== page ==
This view is also shared by Leslie Bardal.

“I love free-roaming cats… no mice, rabbits, or such around our yard,” Bardal says. “The dog owners do way more visible damage by not picking up after their dogs on sidewalks and public spaces than cats. I mean, those of us who grew up on a farm or rural property know the benefits outweigh the risks. We never got sick, Grandma weeded her flower garden and never got sick. We have one on our street, the nicest cat ever, we love him, and we haven’t had rabbits, mice, or squirrels since he moved in! No complaints here.”

Animal Control Officer

One possible reason for the problem of feral cats—or at least, a reason why the situation hasn’t stabilized or improved—is that Niverville doesn’t currently have an animal control officer. There hasn’t been such an officer for some time.

In the past, Niverville’s animal control officer could be contacted directly. The town’s website now indicates that the procedure for reporting animal issues has changed; concerned residents must either call or email the town office.

Several Niverville residents say they have indeed called or emailed about cats in their neighbourhood, but they either don’t receive a response or continue to see the same cats around their property.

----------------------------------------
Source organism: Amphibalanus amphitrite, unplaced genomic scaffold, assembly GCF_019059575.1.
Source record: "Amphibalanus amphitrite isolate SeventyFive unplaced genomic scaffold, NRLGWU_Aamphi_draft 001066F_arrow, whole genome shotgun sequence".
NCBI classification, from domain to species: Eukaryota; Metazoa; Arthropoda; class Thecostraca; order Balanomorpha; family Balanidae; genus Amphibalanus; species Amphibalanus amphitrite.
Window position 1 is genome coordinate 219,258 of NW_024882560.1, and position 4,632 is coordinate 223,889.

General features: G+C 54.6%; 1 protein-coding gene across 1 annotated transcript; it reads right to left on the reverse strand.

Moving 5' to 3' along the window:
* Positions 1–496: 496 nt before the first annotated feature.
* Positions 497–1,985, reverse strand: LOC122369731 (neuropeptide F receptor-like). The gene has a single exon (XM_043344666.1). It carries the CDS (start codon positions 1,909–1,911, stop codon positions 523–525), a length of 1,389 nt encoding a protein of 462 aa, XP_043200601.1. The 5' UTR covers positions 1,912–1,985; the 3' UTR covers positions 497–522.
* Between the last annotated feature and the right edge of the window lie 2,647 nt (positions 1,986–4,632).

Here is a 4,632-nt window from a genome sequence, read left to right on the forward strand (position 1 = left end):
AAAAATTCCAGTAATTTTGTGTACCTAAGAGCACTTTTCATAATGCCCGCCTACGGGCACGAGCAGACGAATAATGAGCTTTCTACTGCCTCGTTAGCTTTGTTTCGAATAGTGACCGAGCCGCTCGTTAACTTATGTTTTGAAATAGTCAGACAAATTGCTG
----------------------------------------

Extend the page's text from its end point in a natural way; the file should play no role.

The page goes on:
Mayor Myron Dyck admits that the animal control issue has been difficult recently. He says that the town’s long-term animal control officer retired less than a year ago, and the process of finding a new one has been exceedingly difficult.

Dyck remarked to The Citizen that a significant number of municipalities in Manitoba are currently without an animal control officer. He then indicated that a neighbouring municipality is taking the lead to find one for the greater region, including Niverville.

However, The Citizen reached out to that neighbouring municipality and they weren’t able to confirm Dyck’s statement.

“We are not looking for an animal control officer, nor am I aware of other municipalities who are,” replied the CAO for this municipality.

A council member for another nearby RM was similarly confused. “Are we spearheading an initiative? No. That’s interesting information and not quite accurate because we’re very content and I wasn’t even aware that there was an initiative taking place.”

It remains unclear at this time whether anyone is actually searching for a new animal control officer for Niverville.

For the time being, some of Niverville’s animal control issues are being taken care of by the bylaw enforcement officer, but the officer doesn’t deal with feral or injured animals.

“Note [that] this relates to items such as dogs barking or other breaches of bylaw,” says Mayor Dyck. “Items such as needing a trap to catch a critter, say, like a skunk or something, there is nothing currently.”

Without an animal control officer in town, cats are likely going to continue to struggle.

Licenses and Regulations

Barry Piasta, a local animal advocate, points out that a single female cat over its lifetime can give birth to more than 180 kittens.

“Stray cats need to be spayed or neutered, and so do house cats, to control ‘oops’ pregnancies,” he says.